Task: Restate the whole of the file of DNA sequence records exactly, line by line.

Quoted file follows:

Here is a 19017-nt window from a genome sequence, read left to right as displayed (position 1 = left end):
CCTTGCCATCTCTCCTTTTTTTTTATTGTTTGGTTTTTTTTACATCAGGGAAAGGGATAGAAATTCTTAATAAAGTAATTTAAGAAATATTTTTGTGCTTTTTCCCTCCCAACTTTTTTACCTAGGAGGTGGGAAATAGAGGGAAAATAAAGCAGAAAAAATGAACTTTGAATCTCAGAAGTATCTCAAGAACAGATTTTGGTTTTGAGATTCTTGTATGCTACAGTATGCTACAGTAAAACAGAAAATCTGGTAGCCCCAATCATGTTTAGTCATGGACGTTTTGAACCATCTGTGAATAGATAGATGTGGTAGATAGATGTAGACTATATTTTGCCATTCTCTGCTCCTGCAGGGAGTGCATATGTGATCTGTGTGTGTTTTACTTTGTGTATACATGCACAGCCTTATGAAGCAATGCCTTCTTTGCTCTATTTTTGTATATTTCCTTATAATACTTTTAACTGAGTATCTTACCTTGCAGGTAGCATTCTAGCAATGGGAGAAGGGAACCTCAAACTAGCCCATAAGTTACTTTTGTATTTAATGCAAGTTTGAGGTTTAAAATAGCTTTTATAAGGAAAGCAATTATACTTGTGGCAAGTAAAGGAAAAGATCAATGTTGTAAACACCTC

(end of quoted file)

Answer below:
Here is a 19017-nt window from a genome sequence, read left to right as displayed (position 1 = left end):
CCTTGCCATCTCTCCTTTTTTTTTATTGTTTGGTTTTTTTTACATCAGGGAAAGGGATAGAAATTCTTAATAAAGTAATTTAAGAAATATTTTTGTGCTTTTTCCCTCCCAACTTTTTTACCTAGGAGGTGGGAAATAGAGGGAAAATAAAGCAGAAAAAATGAACTTTGAATCTCAGAAGTATCTCAAGAACAGATTTTGGTTTTGAGATTCTTGTATGCTACAGTATGCTACAGTAAAACAGAAAATCTGGTAGCCCCAATCATGTTTAGTCATGGACGTTTTGAACCATCTGTGAATAGATAGATGTGGTAGATAGATGTAGACTATATTTTGCCATTCTCTGCTCCTGCAGGGAGTGCATATGTGATCTGTGTGTGTTTTACTTTGTGTATACATGCACAGCCTTATGAAGCAATGCCTTCTTTGCTCTATTTTTGTATATTTCCTTATAATACTTTTAACTGAGTATCTTACCTTGCAGGTAGCATTCTAGCAATGGGAGAAGGGAACCTCAAACTAGCCCATAAGTTACTTTTGTATTTAATGCAAGTTTGAGGTTTAAAATAGCTTTTATAAGGAAAGCAATTATACTTGTGGCAAGTAAAGGAAAAGATCAATGTTGTAAACACCTC